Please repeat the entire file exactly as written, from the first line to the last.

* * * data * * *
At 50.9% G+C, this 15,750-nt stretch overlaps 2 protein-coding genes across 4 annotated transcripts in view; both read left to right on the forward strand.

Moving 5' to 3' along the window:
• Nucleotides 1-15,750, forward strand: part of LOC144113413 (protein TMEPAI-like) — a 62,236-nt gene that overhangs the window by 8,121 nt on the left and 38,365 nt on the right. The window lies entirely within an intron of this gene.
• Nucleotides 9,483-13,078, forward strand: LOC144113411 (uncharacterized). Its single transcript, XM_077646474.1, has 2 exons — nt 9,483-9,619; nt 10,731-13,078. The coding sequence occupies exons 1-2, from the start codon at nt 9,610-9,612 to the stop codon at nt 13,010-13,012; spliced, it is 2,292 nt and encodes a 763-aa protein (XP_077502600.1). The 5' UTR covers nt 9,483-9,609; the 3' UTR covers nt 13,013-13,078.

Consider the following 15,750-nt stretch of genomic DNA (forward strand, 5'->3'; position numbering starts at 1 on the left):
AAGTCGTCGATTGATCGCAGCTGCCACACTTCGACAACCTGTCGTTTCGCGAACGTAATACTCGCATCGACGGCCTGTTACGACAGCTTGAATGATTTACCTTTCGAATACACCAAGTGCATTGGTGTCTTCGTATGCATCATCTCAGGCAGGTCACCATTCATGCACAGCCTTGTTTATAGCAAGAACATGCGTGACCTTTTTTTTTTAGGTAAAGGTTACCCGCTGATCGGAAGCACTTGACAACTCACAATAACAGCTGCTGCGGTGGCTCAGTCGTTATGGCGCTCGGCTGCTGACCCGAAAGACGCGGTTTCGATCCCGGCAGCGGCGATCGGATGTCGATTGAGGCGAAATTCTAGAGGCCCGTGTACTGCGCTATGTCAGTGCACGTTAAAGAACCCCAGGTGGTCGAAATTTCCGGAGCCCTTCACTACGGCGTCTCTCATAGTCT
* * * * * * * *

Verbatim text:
At 50.9% G+C, this 15,750-nt stretch overlaps 2 protein-coding genes across 4 annotated transcripts in view; both read left to right on the forward strand.

Moving 5' to 3' along the window:
• Nucleotides 1-15,750, forward strand: part of LOC144113413 (protein TMEPAI-like) — a 62,236-nt gene that overhangs the window by 8,121 nt on the left and 38,365 nt on the right. The window lies entirely within an intron of this gene.
• Nucleotides 9,483-13,078, forward strand: LOC144113411 (uncharacterized). Its single transcript, XM_077646474.1, has 2 exons — nt 9,483-9,619; nt 10,731-13,078. The coding sequence occupies exons 1-2, from the start codon at nt 9,610-9,612 to the stop codon at nt 13,010-13,012; spliced, it is 2,292 nt and encodes a 763-aa protein (XP_077502600.1). The 5' UTR covers nt 9,483-9,609; the 3' UTR covers nt 13,013-13,078.

Consider the following 15,750-nt stretch of genomic DNA (forward strand, 5'->3'; position numbering starts at 1 on the left):
AAGTCGTCGATTGATCGCAGCTGCCACACTTCGACAACCTGTCGTTTCGCGAACGTAATACTCGCATCGACGGCCTGTTACGACAGCTTGAATGATTTACCTTTCGAATACACCAAGTGCATTGGTGTCTTCGTATGCATCATCTCAGGCAGGTCACCATTCATGCACAGCCTTGTTTATAGCAAGAACATGCGTGACCTTTTTTTTTTAGGTAAAGGTTACCCGCTGATCGGAAGCACTTGACAACTCACAATAACAGCTGCTGCGGTGGCTCAGTCGTTATGGCGCTCGGCTGCTGACCCGAAAGACGCGGTTTCGATCCCGGCAGCGGCGATCGGATGTCGATTGAGGCGAAATTCTAGAGGCCCGTGTACTGCGCTATGTCAGTGCACGTTAAAGAACCCCAGGTGGTCGAAATTTCCGGAGCCCTTCACTACGGCGTCTCTCATAGTCT